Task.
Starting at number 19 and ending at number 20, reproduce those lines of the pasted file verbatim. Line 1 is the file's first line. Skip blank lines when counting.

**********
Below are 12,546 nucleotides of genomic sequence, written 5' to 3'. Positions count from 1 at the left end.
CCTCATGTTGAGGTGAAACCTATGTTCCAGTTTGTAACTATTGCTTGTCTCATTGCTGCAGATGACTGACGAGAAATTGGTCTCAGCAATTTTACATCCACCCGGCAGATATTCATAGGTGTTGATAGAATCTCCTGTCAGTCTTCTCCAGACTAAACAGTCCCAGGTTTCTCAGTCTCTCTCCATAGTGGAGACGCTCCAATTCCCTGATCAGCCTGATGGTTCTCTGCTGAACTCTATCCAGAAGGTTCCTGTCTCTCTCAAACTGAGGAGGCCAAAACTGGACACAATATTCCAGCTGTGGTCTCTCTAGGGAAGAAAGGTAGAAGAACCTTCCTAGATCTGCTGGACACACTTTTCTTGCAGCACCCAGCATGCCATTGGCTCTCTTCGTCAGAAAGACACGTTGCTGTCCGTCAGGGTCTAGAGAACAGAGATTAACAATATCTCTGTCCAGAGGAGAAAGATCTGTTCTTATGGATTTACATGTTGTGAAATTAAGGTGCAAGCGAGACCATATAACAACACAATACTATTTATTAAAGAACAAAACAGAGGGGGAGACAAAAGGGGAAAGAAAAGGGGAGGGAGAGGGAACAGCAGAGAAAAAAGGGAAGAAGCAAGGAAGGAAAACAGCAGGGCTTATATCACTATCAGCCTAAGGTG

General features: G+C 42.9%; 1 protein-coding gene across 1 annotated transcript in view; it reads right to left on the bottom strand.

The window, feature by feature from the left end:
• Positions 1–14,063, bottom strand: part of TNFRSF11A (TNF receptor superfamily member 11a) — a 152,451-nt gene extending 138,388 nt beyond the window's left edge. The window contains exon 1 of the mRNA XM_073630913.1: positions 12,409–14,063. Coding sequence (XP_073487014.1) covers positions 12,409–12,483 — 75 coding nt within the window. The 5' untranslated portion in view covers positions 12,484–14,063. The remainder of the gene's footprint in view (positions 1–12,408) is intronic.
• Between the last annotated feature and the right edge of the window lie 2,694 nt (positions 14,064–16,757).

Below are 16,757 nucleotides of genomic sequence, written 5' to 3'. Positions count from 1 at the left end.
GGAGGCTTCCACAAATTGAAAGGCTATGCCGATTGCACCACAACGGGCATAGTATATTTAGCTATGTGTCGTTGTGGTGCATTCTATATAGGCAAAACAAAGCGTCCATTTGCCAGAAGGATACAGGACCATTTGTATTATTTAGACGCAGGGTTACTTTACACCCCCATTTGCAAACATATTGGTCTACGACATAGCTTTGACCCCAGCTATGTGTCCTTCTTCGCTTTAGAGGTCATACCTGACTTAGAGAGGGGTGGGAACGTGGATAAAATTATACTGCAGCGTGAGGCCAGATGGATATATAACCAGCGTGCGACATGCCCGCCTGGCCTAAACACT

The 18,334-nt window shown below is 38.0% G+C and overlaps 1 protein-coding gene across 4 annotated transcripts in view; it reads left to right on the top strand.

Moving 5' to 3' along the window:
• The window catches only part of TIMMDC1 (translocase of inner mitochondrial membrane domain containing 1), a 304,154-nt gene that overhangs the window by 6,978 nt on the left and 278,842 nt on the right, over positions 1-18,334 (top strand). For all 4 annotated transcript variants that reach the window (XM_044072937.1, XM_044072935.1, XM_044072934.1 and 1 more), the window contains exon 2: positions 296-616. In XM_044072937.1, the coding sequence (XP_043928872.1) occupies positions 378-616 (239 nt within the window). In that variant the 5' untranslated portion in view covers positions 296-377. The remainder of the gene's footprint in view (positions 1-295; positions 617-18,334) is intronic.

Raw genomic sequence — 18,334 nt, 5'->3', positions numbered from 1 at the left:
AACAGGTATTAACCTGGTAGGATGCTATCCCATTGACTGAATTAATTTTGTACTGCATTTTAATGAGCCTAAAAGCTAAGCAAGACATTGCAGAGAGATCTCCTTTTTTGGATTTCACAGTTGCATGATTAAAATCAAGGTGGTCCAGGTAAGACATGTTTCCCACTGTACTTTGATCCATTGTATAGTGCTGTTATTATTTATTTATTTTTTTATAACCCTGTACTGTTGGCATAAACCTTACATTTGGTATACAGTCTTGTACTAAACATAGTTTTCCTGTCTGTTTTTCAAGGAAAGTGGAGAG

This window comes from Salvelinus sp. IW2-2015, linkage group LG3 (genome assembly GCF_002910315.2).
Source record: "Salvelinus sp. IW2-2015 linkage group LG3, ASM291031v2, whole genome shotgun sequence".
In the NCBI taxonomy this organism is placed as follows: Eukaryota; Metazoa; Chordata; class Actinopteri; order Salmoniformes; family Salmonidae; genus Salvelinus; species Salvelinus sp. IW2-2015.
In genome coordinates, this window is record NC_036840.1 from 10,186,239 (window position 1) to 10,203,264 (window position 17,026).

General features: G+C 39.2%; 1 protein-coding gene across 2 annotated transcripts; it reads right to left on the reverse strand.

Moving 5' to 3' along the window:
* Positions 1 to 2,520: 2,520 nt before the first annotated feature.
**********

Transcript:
Moving 5' to 3' along the window:
* Positions 1 to 2,520: 2,520 nt before the first annotated feature.